Imaging Essentials

Day 2 again began with a general opening session on imaging including presentations on: Imaging the spine in the presence of metalwork ; Muscle grading – BA vs UEFA; Imaging the pelvis. Groin or hip?; MRI sequences; 1.5 vs 3T imaging; USS vs MRI; Metal artefact reduction sequences; Mitchell and Lee's miscellany; When to image acute injury; When to use gadolinium; Drugs and complications; Hunt the fragment: meniscus and cartilage; and When should I refer to a tumour centre?

This session was a whistle-stop tour of clinical questions that radiologists are often asked about imaging, involving thirteen 7-minute bite-size presentations. The role of the radiologist can be crucial in aiding a good diagnosis, particularly in grading severity. However, it is important not to stop looking once the obvious lesion has been seen but to also look for other injuries and pathology outside the area of interest. Imaging the spine in the presence of metalwork is most commonly done post-surgery. Routine post-operative imaging involves plain-film at 6 weeks and at 1 year. Imaging for post-operative complications can be done using CT to check the metalwork or MRI (soft-tissue or collection/infection). Pseudoarthrosis at 1+ year can be checked by plain film, CT or single-photon emission computed tomography (SPECT), and adjacent level degenerative changes can be seen by plain films and MRI. MRI grading of muscle injuries is useful to confirm injury diagnosis and severity. Grading systems have been developed which may assist in estimating time to return to play. Within the UK, there are two systems in common use: the grade 1-3 UEFA system (familiar to the player, agent, manager and medical team) and the grade 0-4, a-c BAMIC system (familiar to medical team mainly). Discussion with the referring physician which system he prefers and use both in equivocal cases.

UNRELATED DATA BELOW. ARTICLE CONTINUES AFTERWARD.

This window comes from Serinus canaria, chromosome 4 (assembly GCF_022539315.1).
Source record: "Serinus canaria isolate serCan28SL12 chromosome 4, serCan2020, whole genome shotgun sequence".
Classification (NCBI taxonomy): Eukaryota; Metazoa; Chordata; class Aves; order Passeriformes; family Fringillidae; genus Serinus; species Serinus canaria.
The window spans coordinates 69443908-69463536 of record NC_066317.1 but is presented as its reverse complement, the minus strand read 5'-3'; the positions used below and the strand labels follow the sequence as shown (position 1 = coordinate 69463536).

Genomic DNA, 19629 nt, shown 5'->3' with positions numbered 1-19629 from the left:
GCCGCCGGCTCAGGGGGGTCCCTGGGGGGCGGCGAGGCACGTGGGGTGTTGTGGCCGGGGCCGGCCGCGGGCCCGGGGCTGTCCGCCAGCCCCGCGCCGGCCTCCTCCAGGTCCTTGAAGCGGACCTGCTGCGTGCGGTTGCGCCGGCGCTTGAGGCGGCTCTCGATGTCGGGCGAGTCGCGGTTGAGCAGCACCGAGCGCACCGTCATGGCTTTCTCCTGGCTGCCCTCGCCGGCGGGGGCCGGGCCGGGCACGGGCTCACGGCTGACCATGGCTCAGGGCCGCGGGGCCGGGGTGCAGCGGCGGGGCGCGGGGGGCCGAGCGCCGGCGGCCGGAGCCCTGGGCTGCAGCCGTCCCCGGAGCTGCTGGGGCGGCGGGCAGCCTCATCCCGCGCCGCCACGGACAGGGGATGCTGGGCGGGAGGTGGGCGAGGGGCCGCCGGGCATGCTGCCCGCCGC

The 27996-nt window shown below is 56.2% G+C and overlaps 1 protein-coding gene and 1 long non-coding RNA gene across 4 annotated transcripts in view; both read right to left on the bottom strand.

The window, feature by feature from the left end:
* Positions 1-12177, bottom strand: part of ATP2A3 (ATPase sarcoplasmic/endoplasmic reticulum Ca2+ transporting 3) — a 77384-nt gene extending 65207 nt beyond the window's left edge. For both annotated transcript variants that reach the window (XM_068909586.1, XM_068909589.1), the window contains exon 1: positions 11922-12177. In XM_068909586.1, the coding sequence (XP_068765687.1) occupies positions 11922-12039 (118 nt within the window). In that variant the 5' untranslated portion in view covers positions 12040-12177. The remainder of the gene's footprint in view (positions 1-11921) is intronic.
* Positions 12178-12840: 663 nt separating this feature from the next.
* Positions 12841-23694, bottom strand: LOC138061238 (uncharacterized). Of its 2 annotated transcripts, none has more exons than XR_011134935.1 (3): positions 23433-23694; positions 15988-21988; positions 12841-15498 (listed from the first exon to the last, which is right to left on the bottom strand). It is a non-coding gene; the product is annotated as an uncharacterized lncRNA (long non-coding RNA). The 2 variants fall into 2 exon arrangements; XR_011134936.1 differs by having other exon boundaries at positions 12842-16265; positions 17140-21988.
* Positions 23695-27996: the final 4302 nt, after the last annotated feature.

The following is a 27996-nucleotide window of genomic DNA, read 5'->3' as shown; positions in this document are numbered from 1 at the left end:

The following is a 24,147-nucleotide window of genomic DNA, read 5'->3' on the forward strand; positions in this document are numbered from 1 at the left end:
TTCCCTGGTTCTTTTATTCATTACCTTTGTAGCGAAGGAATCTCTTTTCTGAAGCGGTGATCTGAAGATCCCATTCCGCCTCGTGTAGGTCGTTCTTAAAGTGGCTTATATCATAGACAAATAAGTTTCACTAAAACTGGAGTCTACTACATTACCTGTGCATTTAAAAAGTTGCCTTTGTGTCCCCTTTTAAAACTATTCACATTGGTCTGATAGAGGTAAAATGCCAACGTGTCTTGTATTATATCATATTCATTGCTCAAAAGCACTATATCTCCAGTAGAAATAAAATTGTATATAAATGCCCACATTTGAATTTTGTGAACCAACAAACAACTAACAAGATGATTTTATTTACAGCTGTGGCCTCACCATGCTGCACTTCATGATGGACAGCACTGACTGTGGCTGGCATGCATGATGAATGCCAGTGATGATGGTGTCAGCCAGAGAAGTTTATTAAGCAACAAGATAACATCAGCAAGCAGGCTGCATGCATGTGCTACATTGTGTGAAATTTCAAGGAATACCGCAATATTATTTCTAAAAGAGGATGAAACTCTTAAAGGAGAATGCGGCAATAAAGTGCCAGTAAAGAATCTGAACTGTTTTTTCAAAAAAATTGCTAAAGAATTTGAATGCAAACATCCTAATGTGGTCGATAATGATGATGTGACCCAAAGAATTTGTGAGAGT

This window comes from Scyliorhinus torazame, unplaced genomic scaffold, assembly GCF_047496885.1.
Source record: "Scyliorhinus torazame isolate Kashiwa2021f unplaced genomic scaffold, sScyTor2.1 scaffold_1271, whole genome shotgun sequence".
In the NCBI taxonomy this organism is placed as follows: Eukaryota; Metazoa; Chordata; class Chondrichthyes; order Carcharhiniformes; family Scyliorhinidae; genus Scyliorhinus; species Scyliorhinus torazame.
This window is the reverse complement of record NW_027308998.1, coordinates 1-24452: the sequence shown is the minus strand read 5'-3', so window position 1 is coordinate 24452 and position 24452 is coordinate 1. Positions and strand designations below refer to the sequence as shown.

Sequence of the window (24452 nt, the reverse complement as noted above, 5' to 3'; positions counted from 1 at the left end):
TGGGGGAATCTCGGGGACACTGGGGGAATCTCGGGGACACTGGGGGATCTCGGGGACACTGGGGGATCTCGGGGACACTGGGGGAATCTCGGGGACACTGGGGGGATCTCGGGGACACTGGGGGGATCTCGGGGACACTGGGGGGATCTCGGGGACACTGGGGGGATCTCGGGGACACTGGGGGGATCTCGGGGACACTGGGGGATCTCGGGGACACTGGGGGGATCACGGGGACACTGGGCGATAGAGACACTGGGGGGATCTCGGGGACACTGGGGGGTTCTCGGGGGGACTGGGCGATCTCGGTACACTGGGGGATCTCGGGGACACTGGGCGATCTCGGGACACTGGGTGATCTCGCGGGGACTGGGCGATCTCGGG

Imaging the groin is useful for seeing spurring, irregularity, disc extrusion, inguinal canal, as well as the severity of bone marrow oedema and adductor/capsule/cleft oedema. 3T imaging of the hip allows the best assessment of the labrum and cartilage even compared to 1.5T MRA. A number of MRI sequences are available and the European Society of Musculoskeletal Radiography produced list of ideal scanning sequences for a sporting problem, usually variation on this ideal is done. Advantages of T1-weighted, proton-density, fat-saturated sequences as well as short tau inversion recovery (STIR) were discussed, as were the benefits/disadvantages of 1.5 versus 3T. Ultrasound (US) and MRI are complimentary tools for assessing MSK pathologies: US has some clear advantages (e.g. in dynamic pathologies and for guided interventions) and MRI can be the better test for assessing internal derangement of large joints and bone marrow/cartilage pathology. Imaging acute injury is useful in muscle injury (MRI and US) and fracture. Gadolinium (Gd)-based contrast reagents have to be used with caution. However, intra-articular Gd in MRI arthrograms is useful for imaging hip, shoulder, elbow, foot and wrist joints, and intravenous Gd enhances visualisation of synovitis, and tumour and post-spinal surgery assessment. The use of a variety of drugs (including radiation, local anaesthetics, steroids, prolotherapy, Gd, and drugs in pregnancy and breast feeding) and their complications were discussed. In looking for meniscal and cartilage fragments it is important to understand the joint anatomy, recognise that osteochondral bodies can grow in chronic situation, and to keep looking. Beware of the pitfalls of meniscal ligaments and horizontal flap tears. When imaging sporting injuries, the radiologist needs to be aware of a range of findings that might or might not be clinically relevant to the injury. If a neoplastic lesion is found the patient always needs to be referred to a tumour centre.